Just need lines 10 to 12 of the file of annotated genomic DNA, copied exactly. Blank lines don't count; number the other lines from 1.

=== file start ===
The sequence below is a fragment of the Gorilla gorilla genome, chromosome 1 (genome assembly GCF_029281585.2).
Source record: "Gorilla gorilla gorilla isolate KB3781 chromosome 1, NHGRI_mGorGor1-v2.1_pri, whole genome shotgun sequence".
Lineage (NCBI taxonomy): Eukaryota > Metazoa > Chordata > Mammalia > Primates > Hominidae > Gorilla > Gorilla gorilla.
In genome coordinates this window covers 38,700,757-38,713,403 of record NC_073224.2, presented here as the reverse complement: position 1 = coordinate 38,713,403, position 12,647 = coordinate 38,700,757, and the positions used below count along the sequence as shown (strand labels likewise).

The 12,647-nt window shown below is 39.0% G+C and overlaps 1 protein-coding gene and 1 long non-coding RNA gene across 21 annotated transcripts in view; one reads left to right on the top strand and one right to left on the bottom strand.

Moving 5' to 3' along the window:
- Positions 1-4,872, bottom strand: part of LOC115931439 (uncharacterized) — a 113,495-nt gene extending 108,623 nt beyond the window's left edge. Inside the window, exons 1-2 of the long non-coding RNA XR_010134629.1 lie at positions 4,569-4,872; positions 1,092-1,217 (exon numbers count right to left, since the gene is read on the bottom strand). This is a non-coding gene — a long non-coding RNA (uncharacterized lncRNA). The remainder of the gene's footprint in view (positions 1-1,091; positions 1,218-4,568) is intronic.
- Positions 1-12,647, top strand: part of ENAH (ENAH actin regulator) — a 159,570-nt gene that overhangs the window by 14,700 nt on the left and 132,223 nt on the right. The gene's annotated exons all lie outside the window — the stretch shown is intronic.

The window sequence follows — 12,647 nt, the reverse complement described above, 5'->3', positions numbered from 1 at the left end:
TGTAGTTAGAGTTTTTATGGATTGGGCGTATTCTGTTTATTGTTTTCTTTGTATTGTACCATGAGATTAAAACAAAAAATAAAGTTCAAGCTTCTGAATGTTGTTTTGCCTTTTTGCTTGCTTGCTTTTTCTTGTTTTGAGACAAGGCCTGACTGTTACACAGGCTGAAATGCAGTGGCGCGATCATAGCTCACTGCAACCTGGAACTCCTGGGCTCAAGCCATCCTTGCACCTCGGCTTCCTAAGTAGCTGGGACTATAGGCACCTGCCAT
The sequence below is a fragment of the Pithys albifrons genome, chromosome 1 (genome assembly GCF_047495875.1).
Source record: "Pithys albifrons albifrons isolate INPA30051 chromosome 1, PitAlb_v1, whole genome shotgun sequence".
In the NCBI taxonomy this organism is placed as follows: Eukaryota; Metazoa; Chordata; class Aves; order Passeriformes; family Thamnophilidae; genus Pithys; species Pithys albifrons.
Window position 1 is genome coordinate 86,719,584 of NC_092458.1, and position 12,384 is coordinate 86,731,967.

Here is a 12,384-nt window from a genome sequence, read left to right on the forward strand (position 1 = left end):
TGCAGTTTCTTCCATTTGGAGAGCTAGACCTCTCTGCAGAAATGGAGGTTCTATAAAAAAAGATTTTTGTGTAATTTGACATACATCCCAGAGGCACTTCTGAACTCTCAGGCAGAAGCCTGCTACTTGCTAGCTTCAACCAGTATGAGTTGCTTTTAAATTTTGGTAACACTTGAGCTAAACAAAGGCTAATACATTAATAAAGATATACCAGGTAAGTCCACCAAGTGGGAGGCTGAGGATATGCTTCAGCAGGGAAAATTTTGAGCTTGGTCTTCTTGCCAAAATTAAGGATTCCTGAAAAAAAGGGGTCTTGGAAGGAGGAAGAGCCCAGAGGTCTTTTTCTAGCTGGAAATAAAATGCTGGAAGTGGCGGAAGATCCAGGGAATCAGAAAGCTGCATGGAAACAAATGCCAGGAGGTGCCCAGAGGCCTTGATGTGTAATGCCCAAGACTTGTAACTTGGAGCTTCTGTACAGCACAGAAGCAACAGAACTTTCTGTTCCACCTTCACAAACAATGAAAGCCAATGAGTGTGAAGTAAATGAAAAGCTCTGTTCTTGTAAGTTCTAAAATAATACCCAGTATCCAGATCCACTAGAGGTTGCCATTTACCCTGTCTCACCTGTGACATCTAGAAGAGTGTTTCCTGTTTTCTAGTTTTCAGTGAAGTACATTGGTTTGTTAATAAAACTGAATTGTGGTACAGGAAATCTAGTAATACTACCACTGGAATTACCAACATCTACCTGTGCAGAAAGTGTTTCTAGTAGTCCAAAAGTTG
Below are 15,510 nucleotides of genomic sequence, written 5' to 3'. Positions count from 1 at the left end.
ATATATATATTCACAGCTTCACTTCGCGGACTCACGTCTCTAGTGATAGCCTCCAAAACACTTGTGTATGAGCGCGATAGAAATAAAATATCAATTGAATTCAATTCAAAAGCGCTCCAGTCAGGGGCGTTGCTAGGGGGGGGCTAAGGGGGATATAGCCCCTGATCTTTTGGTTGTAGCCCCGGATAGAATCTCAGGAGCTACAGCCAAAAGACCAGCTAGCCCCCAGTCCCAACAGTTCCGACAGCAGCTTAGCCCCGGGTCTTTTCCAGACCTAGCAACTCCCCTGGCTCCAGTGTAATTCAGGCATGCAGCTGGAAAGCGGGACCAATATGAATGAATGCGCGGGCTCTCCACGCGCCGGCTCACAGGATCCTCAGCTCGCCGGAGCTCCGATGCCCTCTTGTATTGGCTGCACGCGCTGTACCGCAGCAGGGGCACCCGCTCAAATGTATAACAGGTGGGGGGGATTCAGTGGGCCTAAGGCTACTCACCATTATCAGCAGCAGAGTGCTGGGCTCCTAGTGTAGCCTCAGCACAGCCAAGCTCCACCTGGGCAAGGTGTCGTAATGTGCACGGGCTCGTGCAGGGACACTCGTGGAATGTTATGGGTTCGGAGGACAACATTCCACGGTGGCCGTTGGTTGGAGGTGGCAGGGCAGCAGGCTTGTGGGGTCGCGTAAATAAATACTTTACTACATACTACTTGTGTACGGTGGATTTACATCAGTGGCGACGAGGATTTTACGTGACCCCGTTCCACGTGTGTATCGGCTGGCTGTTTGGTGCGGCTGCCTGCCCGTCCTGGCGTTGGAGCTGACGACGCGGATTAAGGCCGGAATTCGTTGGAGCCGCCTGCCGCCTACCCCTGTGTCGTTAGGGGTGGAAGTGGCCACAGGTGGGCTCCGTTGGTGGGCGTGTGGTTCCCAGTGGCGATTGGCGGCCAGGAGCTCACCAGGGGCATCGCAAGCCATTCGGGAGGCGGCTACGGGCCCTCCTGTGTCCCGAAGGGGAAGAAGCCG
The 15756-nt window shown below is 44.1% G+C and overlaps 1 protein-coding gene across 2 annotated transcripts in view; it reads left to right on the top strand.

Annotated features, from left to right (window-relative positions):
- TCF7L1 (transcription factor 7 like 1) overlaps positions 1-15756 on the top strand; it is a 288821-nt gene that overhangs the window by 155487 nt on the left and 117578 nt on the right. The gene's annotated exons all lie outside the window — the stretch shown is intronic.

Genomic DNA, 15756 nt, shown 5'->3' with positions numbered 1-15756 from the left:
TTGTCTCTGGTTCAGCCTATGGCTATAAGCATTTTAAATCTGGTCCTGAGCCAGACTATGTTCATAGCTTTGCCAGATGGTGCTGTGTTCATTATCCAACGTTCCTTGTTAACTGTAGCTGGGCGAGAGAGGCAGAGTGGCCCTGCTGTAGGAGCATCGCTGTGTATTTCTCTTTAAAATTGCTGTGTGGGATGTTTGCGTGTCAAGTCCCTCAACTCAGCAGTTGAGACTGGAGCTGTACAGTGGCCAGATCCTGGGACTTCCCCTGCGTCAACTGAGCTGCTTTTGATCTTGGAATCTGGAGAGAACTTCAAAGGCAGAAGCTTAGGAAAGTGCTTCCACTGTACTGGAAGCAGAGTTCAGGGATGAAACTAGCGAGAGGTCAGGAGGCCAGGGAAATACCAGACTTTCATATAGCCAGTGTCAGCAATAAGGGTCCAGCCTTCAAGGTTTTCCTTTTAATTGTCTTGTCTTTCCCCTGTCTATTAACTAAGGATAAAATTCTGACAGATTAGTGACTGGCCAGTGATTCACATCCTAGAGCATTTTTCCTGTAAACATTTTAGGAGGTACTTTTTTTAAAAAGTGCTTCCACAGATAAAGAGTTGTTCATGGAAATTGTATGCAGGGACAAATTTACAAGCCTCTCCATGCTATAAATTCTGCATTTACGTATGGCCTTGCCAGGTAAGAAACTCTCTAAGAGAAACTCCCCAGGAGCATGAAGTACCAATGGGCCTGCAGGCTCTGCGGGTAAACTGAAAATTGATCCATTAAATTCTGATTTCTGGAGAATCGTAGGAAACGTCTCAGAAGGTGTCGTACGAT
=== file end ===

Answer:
TGTAGTTAGAGTTTTTATGGATTGGGCGTATTCTGTTTATTGTTTTCTTTGTATTGTACCATGAGATTAAAACAAAAAATAAAGTTCAAGCTTCTGAATGTTGTTTTGCCTTTTTGCTTGCTTGCTTTTTCTTGTTTTGAGACAAGGCCTGACTGTTACACAGGCTGAAATGCAGTGGCGCGATCATAGCTCACTGCAACCTGGAACTCCTGGGCTCAAGCCATCCTTGCACCTCGGCTTCCTAAGTAGCTGGGACTATAGGCACCTGCCAT
The sequence below is a fragment of the Pithys albifrons genome, chromosome 1 (genome assembly GCF_047495875.1).
Source record: "Pithys albifrons albifrons isolate INPA30051 chromosome 1, PitAlb_v1, whole genome shotgun sequence".